I think, B&N can build some advantages with their physical stores and the ability to not only showcase the Nook, but also popular and up and coming authors. But they’ve seriously got to lose the $50 premium. Price matching the Fire with the slower, older Nook Color is not going to cut it either. I think this fall is setting the stage for whether the last major U.S. bookstore chain survives or closes the book on the era of popular printed literature.

Goodbye Steve And Thanks For All The Cool Stuff!

Steve JobsAs most people know by now, Steve Jobs passed away yesterday after a long battle with pancreatic cancer. If I had to name one person who’s had the most influence on what technology I use and how I use it, it would have to be Steve Jobs. This site and the Learncrest venture exist and are empowered largely by Macintosh, iPhone, and iPad. And my own ideas about technology and aesthetics have been heavily influenced by the vision he promoted at Apple.

So rest in peace Steve. Now it’s time for the rest of use to take your vision of beauty and technology and make it uniquely our own.

Amazon Lights Kindle Fire, Nook Color May Get Burned

Amazon Kindle FireIn probably one of the worst kept secrets in tech history, Amazon unveiled its much anticipated new color Kindle today, the Kindle Fire. In addition to the Fire, Amazon is releasing 3 new eInk Kindles, a $79 non-touch model and two touch screen Kindles. One with WiFi and the other 3G.

While this Bloomberg report describes the Kindle Fire as a tablet computer, and much has been made of it being an “iPad killer”, I think Barnes & Noble has more to be concerned about than Apple. At $199, it’s $50 less than the Nook Color and its lack of a camera and microphone is more evidence that the Kindle Fire is more of a response to competitor B & N in filling a hole in the the Kindle lineup from which the Nook Color had garnered some success.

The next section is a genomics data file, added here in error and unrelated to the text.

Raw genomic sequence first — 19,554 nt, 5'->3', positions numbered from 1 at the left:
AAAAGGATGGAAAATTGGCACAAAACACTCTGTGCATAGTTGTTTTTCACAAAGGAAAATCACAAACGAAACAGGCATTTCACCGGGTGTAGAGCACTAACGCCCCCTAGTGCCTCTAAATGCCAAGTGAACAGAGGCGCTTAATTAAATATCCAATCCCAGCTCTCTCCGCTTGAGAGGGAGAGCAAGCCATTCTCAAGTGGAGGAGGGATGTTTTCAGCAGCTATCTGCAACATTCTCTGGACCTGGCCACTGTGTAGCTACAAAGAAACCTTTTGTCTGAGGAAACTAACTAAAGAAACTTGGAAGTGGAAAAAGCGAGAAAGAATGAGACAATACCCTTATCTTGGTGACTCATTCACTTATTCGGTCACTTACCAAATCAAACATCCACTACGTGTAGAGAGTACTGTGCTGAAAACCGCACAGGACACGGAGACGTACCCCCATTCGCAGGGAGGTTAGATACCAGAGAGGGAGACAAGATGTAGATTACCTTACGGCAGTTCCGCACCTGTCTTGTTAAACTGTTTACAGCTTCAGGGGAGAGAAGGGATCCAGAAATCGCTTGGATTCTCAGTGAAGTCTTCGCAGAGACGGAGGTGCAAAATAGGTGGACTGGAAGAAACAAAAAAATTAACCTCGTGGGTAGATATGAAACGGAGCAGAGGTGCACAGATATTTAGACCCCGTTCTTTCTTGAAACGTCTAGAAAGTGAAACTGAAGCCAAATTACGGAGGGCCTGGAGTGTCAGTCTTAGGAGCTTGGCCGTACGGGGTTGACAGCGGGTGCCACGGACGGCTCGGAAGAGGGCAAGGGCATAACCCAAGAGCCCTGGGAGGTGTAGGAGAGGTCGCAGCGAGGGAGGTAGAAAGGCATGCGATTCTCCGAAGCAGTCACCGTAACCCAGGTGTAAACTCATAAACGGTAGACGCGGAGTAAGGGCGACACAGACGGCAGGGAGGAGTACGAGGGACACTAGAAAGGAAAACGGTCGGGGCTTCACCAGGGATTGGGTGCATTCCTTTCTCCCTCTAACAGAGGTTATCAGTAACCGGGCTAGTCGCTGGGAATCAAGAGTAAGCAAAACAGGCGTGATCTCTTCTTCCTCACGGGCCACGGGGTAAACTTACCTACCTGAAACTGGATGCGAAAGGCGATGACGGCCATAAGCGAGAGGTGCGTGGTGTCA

Amazon has an extensive Kindle Fire page that reveals a powerful color eReader prepared to take back any ground lost to the Nook Color in children’s books, magazines, or games like Angry Birds. Like Kindles before it, the Kindle Fire is clearly designed to sell Amazon books and content, including movies and TV shows.

I suspect that Amazon has discovered that iPad folks and Kindle folks are two different markets. They overlap a bit, but not enough to make the Kindle Fire a more general purpose tablet like the iPad. And Amazon’s well developed information infrastructure, which will leveraged in the Fire’s Silk browser, will more than deliver on the promises they’re making content wise. The Kindle Fire is a nuclear powered reader’s tablet. The iPad will feel the heat, but the Nook Color will be the one getting burned in all likelihood.